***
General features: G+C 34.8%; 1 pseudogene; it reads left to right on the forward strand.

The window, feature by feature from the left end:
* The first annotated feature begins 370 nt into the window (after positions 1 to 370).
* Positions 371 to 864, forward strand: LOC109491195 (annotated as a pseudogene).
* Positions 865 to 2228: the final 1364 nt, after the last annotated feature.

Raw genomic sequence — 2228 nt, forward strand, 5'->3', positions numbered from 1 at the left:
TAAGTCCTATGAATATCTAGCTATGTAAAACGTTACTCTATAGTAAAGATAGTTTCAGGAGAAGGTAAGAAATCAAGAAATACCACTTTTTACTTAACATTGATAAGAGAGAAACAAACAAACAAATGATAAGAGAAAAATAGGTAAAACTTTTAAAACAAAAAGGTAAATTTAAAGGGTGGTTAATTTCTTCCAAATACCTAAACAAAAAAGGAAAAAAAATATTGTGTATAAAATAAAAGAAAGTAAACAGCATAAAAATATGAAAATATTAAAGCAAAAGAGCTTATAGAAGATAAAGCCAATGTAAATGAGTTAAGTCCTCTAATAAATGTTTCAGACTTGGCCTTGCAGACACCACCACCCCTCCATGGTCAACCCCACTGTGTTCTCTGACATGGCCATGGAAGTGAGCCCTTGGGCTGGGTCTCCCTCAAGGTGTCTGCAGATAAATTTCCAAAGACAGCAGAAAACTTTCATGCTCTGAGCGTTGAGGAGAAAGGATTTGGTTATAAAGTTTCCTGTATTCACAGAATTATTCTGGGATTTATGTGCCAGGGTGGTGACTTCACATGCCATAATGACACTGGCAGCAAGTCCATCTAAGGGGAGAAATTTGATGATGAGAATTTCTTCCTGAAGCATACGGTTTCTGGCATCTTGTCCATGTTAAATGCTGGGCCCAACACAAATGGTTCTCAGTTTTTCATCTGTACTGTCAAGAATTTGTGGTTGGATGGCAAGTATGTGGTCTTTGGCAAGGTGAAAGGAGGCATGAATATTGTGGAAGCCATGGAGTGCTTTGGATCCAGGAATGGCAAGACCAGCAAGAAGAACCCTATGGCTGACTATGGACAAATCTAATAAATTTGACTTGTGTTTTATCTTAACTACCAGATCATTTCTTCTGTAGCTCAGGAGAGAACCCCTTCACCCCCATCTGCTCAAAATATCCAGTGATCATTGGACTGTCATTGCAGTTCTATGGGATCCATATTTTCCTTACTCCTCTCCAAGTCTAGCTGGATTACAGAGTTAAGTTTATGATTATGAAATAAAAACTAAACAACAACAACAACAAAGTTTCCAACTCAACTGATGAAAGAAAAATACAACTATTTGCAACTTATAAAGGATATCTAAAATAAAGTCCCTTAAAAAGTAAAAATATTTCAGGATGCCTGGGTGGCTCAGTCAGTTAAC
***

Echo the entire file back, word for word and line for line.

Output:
General features: G+C 34.8%; 1 pseudogene; it reads left to right on the forward strand.

The window, feature by feature from the left end:
* The first annotated feature begins 370 nt into the window (after positions 1 to 370).
* Positions 371 to 864, forward strand: LOC109491195 (annotated as a pseudogene).
* Positions 865 to 2228: the final 1364 nt, after the last annotated feature.

Raw genomic sequence — 2228 nt, forward strand, 5'->3', positions numbered from 1 at the left:
TAAGTCCTATGAATATCTAGCTATGTAAAACGTTACTCTATAGTAAAGATAGTTTCAGGAGAAGGTAAGAAATCAAGAAATACCACTTTTTACTTAACATTGATAAGAGAGAAACAAACAAACAAATGATAAGAGAAAAATAGGTAAAACTTTTAAAACAAAAAGGTAAATTTAAAGGGTGGTTAATTTCTTCCAAATACCTAAACAAAAAAGGAAAAAAAATATTGTGTATAAAATAAAAGAAAGTAAACAGCATAAAAATATGAAAATATTAAAGCAAAAGAGCTTATAGAAGATAAAGCCAATGTAAATGAGTTAAGTCCTCTAATAAATGTTTCAGACTTGGCCTTGCAGACACCACCACCCCTCCATGGTCAACCCCACTGTGTTCTCTGACATGGCCATGGAAGTGAGCCCTTGGGCTGGGTCTCCCTCAAGGTGTCTGCAGATAAATTTCCAAAGACAGCAGAAAACTTTCATGCTCTGAGCGTTGAGGAGAAAGGATTTGGTTATAAAGTTTCCTGTATTCACAGAATTATTCTGGGATTTATGTGCCAGGGTGGTGACTTCACATGCCATAATGACACTGGCAGCAAGTCCATCTAAGGGGAGAAATTTGATGATGAGAATTTCTTCCTGAAGCATACGGTTTCTGGCATCTTGTCCATGTTAAATGCTGGGCCCAACACAAATGGTTCTCAGTTTTTCATCTGTACTGTCAAGAATTTGTGGTTGGATGGCAAGTATGTGGTCTTTGGCAAGGTGAAAGGAGGCATGAATATTGTGGAAGCCATGGAGTGCTTTGGATCCAGGAATGGCAAGACCAGCAAGAAGAACCCTATGGCTGACTATGGACAAATCTAATAAATTTGACTTGTGTTTTATCTTAACTACCAGATCATTTCTTCTGTAGCTCAGGAGAGAACCCCTTCACCCCCATCTGCTCAAAATATCCAGTGATCATTGGACTGTCATTGCAGTTCTATGGGATCCATATTTTCCTTACTCCTCTCCAAGTCTAGCTGGATTACAGAGTTAAGTTTATGATTATGAAATAAAAACTAAACAACAACAACAACAAAGTTTCCAACTCAACTGATGAAAGAAAAATACAACTATTTGCAACTTATAAAGGATATCTAAAATAAAGTCCCTTAAAAAGTAAAAATATTTCAGGATGCCTGGGTGGCTCAGTCAGTTAAC